Louise was in charge at this time because Francis had taken up fighting in Italy again, and at this time was captured by the Holy Roman Emperor. He was imprisoned in Spain, and wrote a sorrowful letter to his mother saying “nothing is left but my honour and my life.” He begged her “not to lose heart,” but to “exercise” her “customary prudence.” He recommended to her his “little children,” who were, he reminded her, also hers. He signed himself her “humble and obedient son.” Louise was distraught, but she mobilized her forces to free her son and protect his lands. The Treaty of the Moor kept England off their backs for the time being, and undertook the tricky charge of raising the ransom to get Francis out of prison. Parliaments are touchy about money and the Parlement of Paris tried to get a different regent installed. They failed. They didn’t know who they were dealing with. Even the chancellor of France assured the captive king that the “said lady has managed so well that the rea[l]m is on its accustomed footing.”
Looking for allies, Louise thought outside the box and sent overtures to Ottoman Sultan Suleiman the Magnificent. The Turks had long been a scourge on the borders of the Holy Roman Empire, and Louise was happy to make a deal with them to free her son. Her first set of ambassadors were lost in Bosnia, but the second set arrived in Constantinople in December 1525. This was the first steps in the Franco-Ottoman alliance, which held until the Napoleonic campaign in Ottoman Egypt in 1798.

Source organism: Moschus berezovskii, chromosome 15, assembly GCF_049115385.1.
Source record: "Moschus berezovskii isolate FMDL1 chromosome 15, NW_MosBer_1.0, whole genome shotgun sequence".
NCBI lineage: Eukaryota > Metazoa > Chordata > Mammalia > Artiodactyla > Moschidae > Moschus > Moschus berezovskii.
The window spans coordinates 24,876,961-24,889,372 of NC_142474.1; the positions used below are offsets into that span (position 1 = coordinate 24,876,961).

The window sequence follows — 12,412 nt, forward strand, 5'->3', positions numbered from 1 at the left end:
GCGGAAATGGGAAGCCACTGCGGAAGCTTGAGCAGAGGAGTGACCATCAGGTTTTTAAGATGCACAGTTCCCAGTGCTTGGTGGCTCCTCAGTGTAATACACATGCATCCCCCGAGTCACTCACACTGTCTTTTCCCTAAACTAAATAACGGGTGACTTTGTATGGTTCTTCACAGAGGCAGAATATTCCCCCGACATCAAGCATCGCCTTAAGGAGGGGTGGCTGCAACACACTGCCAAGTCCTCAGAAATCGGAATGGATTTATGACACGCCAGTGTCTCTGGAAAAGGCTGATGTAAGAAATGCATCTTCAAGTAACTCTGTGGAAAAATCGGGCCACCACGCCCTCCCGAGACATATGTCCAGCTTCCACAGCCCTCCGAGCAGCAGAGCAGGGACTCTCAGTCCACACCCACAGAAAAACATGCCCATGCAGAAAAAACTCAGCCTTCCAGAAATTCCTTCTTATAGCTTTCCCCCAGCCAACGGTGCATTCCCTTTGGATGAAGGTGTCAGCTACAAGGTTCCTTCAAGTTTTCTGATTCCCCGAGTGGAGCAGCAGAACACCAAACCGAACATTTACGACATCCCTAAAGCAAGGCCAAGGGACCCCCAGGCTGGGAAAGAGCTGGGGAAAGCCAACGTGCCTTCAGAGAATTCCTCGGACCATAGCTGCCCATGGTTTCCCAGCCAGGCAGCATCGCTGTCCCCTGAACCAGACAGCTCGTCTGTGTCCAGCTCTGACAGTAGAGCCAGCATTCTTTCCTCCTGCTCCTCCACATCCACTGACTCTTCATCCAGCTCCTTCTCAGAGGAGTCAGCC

The Treaty of Madrid in 1526 negotiated to free her son was punishing, but she signed it. They had to relinquish the territory of Burgundy to Holy Roman Emperor Charles V, renounce all claims to Italy and Francis was to marry the widowed sister of Charles V, Eleanor of Portugal. The most heartbreaking condition of all was Francis’ two sons were to be held hostage for their father at the Holy Roman court. The treaty was signed on January 20, 1526, but neither Francis or his mother intended to keep any of the promises made. At first he played for time. He was in mourning for his first wife, Claude, who had died while he was on campaign. FInally, the matter was settled at the Treaty of Cambrai. Louise negotiated for France and her son, and her old companion Margaret of Austria negotiated for her nephew Charles V and the Holy Roman Empire. As such the treaty was called Paix des Dames or Peace of the Ladies. In it Francis gave up claims to Italy, but claims to Burgundy were restored. His sons were escorted back to France by Eleanor, who became Francis’ wife.
Legend has it, Louise felt a chill while watching a comet in Grez-sur-Loing. She died shortly after on September 22, 1531. She was entombed at Saint-Denis in Paris. A just reward after a life of service to her country, king and son.